Casemaking Moths

Extermination of Casemaking Moths


Problems with Casemaking Clothing Moths are controllable under professional care. Our treatment goal is to stop a problem at its source so it doesn’t keep coming back. Using state-of-the art equipment and methods, our licensed exterminators will inspect your home’s environment and construction to identify the problem and determine the best course of action.

General Facts

The Case Making Clothing Moth is normally a pest of woolens, rugs, feathers, felts, skins, spices, drugs, furs, taxidermy mounts, and stored tobacco. It prefers to feed on animal products, but may feed on plant materials when necessary. The caterpillars of this Moth will construct a blanket or sack to occupy and carry with them at all times.

It is the same color as the item being eaten and it’s made of silk, fecal matter, and pieces of the food source. This sac enlarges as the larva grows and it will die if it is removed. It typically produces about 2 generations a year but depending on temperatures and food sources, the life cycle may be completed within 2 months or may take several years.

Appearance & Habits

The larvae are small caterpillars (3/8-inch long) and have dark head capsules. Meanwhile, the adult moths are approximately 3/8 to ½ inch from wing tip to wing tip. The wings and body are light to golden brown and the front wings have three dark spots, but these distinguishing features are often rubbed off.

The adult females live about 30 days and will lay 100 to 300 eggs which hatch into tiny caterpillars within 4 to 10 days. Larvae develop through several stages and they reach to almost ½ inch long. Upon maturity, the adult moths will not feed and will seek merely seek to procreate. If you see this type of moth flying about, they are most likely males because the egg-laden females rarely fly and usually prefer to walk or run.


The best way to avoid problems with clothes moths is through prevention. Moths are much less attracted to clothes that have been dry cleaned prior to storage. Woolens and other susceptible fabrics should be dry cleaned or laundered before being stored for long periods. Cleaning kills any eggs or larvae that may be present and also removes perspiration odors that attract the pests.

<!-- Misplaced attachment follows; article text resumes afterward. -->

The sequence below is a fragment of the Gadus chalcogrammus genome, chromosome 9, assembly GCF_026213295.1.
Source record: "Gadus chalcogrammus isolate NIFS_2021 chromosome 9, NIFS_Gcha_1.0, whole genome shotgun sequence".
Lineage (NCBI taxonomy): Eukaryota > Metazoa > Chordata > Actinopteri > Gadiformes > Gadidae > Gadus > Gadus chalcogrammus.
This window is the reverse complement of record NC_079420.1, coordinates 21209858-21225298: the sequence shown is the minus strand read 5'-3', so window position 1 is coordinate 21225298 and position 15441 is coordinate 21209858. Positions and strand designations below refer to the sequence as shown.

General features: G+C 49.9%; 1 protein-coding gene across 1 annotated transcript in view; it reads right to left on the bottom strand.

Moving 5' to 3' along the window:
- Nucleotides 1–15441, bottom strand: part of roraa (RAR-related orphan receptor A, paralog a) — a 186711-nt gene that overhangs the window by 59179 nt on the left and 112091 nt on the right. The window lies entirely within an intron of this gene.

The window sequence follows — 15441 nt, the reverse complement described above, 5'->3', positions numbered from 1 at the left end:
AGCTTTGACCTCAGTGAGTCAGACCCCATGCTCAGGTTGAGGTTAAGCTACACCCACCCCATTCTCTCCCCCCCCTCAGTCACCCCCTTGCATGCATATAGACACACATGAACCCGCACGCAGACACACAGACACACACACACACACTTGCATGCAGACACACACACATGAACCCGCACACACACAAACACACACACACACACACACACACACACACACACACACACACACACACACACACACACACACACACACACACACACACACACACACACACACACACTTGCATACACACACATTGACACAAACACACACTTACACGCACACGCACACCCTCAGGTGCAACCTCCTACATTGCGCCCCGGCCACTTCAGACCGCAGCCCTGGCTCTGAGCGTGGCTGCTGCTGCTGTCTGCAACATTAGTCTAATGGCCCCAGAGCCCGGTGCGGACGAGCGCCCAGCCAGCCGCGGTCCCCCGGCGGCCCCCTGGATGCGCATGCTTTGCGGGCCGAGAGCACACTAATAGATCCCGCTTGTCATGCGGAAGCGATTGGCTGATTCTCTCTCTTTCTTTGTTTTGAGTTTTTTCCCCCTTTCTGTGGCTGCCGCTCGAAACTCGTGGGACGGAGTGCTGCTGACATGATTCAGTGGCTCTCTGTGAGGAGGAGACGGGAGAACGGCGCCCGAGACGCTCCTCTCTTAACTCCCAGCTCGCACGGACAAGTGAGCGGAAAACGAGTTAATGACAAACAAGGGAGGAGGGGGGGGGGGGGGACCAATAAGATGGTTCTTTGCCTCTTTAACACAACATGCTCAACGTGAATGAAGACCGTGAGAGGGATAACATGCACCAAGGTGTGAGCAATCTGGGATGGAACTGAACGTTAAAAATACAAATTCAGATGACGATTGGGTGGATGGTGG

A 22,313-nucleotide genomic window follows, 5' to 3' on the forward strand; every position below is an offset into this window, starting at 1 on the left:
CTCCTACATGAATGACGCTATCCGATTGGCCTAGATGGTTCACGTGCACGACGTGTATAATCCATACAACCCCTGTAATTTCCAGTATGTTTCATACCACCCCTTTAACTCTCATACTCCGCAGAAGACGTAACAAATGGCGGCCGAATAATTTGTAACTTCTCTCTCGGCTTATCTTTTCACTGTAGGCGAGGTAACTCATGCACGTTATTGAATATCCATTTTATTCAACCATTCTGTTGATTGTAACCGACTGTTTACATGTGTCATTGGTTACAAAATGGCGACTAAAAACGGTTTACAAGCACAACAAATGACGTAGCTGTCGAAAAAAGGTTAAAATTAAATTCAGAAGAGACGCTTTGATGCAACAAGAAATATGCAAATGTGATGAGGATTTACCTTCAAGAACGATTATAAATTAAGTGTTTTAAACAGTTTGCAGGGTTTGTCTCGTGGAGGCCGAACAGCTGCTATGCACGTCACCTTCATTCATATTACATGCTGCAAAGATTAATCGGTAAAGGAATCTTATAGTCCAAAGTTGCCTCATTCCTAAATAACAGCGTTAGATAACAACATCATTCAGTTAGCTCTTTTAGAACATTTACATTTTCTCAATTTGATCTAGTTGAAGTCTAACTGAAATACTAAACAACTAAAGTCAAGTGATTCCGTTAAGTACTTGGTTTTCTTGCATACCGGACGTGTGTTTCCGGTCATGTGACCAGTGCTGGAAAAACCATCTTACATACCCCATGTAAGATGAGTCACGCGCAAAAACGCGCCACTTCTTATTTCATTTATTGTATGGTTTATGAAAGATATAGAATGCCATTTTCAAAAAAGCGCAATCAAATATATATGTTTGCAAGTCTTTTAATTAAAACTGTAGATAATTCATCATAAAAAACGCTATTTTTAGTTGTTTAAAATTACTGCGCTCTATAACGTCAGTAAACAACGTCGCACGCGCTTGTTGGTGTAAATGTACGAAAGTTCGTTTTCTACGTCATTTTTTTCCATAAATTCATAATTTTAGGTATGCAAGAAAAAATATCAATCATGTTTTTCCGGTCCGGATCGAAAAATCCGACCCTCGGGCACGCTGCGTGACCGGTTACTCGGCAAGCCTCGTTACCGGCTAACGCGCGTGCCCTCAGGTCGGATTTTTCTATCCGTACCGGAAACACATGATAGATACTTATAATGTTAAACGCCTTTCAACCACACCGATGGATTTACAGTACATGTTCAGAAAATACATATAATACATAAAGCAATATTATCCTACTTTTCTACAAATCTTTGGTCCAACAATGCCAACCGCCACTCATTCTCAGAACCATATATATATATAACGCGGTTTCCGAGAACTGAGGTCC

Tight fitting containers are most useful to prevent or limit infestations of these pests. Moths can also be controlled by heating or freezing. And like most insects, moths are sensitive to extreme temperatures, for example, 110 degrees F to 120 degrees F are generally lethal to all insects if maintained for 30 minutes or more.

In addition, freezer temperatures of less than 0 degrees is also fatal, providing 72 hours have elapse and the temperatures was lowered quickly without giving the insects time to acclimate to the cold (slow cooling makes some insects immune to freezing) . Cool temperatures also slows development. It should also be noted that low relative humidity levels of 20% to 30% will also make the environment inhospitable to moths, since they are sensitive to drying conditions.

There are several common chemicals that will help with long term garment storage, they include paradiclorobenzene and naphthalene. These chemicals are sold in a crystalline form and have commonly been know as moth balls or crystals. Paradichlorobenzene turns into a heavier than air gas at about 50 degrees and kills all stages of moths at high concentrations. This high concentration may need to be maintained for 2 to 3 weeks.

However, please note that at high concentrations both of these chemicals are also very toxic to humans. Paradichlorobenzene may be a carcinogen and may also damage the liver and kidneys at high doses. And naphthalene can damage the liver and cause eye injury. Mothballs can be especially dangerous if accidentally eaten. In summary, mothball should only be used sparingly.

A safer approach to controlling moths is cleaning and use of a plant derived, lavandin oil dispensing hanger for clothes moth designed to hang between clothes in closets.

Bear in mind the following precautions, paradichlorobenzene will react with and melt or soften some hard plastics, such as polystyrene and Styrofoam (Polyethylene storage bags are not affected by PDB vapors.) A further precaution is not to use PDB for fumigating clothing that has plastic buttons or ornamentation.

Also, do not allow mothballs to come in direct contact with the clothing fabric; separate with paper or other barriers. Naphthalene is best used by scattering the balls or flakes in layers throughout the fabric or wool that is being treated. It does not react with plastic as does PDB.

However, please bear in mind that in moist conditions, naphthalene may produce a reddish-brown discoloration due to breakdown by bacteria. It may also corrode some metals and it should be placed within paper or applied in a similar fashion so that it does not directly contact the wool or fabric.